There are many NLP libraries that can do this, such as spaCy or Scikit-learn, but we will be using NLTK here as it has one of the faster tokenizers.
The words will then be stored in a dictionary mapping the word to its number of appearances. These words will become our vocabulary.

words = Counter()  # Dictionary that will map a word to the number of times it appeared in all the training sentences
for i, sentence in enumerate(train_sentences):
    # The sentences will be stored as a list of words/tokens
    train_sentences[i] = []
    for word in nltk.word_tokenize(sentence):  # Tokenizing the words
        words.update([word.lower()])  # Converting all the words to lowercase
        train_sentences[i].append(word)
    if i%20000 == 0:
        print(str((i*100)/num_train) + "% done")
print("100% done")
  • To remove typos and words that likely don't exist, we'll remove all words from the vocab that only appear once throughout.
  • To account for unknown words and padding, we'll have to add them to our vocabulary as well. Each word in the vocabulary will then be assigned an integer index and after that mapped to this integer.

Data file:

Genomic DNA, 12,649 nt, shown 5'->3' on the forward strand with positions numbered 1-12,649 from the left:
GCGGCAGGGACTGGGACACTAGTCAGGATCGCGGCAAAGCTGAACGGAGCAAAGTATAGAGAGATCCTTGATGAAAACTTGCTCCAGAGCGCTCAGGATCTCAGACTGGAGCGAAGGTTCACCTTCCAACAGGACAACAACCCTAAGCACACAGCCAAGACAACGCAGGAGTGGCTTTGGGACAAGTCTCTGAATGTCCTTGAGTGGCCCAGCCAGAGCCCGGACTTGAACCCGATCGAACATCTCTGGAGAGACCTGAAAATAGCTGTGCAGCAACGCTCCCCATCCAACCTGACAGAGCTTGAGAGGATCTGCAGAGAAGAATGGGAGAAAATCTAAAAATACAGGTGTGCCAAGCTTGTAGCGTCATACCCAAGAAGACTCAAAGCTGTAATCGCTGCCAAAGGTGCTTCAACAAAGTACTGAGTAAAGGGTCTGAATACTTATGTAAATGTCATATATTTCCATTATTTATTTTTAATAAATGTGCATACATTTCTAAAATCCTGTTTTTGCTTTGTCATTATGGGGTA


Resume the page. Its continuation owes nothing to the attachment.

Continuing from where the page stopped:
# Removing the words that only appear once
words = {k:v for k,v in words.items() if v>1}
# Sorting the words according to the number of appearances, with the most common word being first
words = sorted(words, key=words.get, reverse=True)
# Adding padding and unknown to our vocabulary so that they will be assigned an index
words = ['_PAD','_UNK'] + words
# Dictionaries to store the word to index mappings and vice versa
word2idx = {o:i for i,o in enumerate(words)}
idx2word = {i:o for i,o in enumerate(words)}